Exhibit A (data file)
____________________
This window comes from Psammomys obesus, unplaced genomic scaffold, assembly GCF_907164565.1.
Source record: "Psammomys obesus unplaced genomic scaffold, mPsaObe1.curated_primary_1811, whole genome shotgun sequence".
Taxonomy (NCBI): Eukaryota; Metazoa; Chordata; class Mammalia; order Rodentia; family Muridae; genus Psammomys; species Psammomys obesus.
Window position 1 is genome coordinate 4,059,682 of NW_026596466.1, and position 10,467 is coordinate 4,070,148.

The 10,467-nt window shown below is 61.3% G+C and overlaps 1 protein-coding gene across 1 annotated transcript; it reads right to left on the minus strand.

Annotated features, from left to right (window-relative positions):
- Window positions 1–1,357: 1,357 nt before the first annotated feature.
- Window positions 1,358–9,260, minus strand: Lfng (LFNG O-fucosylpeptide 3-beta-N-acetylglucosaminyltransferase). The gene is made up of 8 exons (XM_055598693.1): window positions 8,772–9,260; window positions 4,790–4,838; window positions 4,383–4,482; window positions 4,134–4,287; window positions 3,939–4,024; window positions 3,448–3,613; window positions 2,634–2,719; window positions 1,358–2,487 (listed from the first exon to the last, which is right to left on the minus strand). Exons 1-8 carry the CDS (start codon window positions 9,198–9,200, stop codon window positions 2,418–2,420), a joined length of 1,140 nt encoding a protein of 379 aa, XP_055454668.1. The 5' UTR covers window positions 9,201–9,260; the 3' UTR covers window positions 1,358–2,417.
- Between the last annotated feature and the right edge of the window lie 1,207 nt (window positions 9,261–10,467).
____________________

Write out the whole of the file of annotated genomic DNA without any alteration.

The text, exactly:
This window comes from Psammomys obesus, unplaced genomic scaffold, assembly GCF_907164565.1.
Source record: "Psammomys obesus unplaced genomic scaffold, mPsaObe1.curated_primary_1811, whole genome shotgun sequence".
Taxonomy (NCBI): Eukaryota; Metazoa; Chordata; class Mammalia; order Rodentia; family Muridae; genus Psammomys; species Psammomys obesus.
Window position 1 is genome coordinate 4,059,682 of NW_026596466.1, and position 10,467 is coordinate 4,070,148.

The 10,467-nt window shown below is 61.3% G+C and overlaps 1 protein-coding gene across 1 annotated transcript; it reads right to left on the minus strand.

Annotated features, from left to right (window-relative positions):
- Window positions 1–1,357: 1,357 nt before the first annotated feature.
- Window positions 1,358–9,260, minus strand: Lfng (LFNG O-fucosylpeptide 3-beta-N-acetylglucosaminyltransferase). The gene is made up of 8 exons (XM_055598693.1): window positions 8,772–9,260; window positions 4,790–4,838; window positions 4,383–4,482; window positions 4,134–4,287; window positions 3,939–4,024; window positions 3,448–3,613; window positions 2,634–2,719; window positions 1,358–2,487 (listed from the first exon to the last, which is right to left on the minus strand). Exons 1-8 carry the CDS (start codon window positions 9,198–9,200, stop codon window positions 2,418–2,420), a joined length of 1,140 nt encoding a protein of 379 aa, XP_055454668.1. The 5' UTR covers window positions 9,201–9,260; the 3' UTR covers window positions 1,358–2,417.
- Between the last annotated feature and the right edge of the window lie 1,207 nt (window positions 9,261–10,467).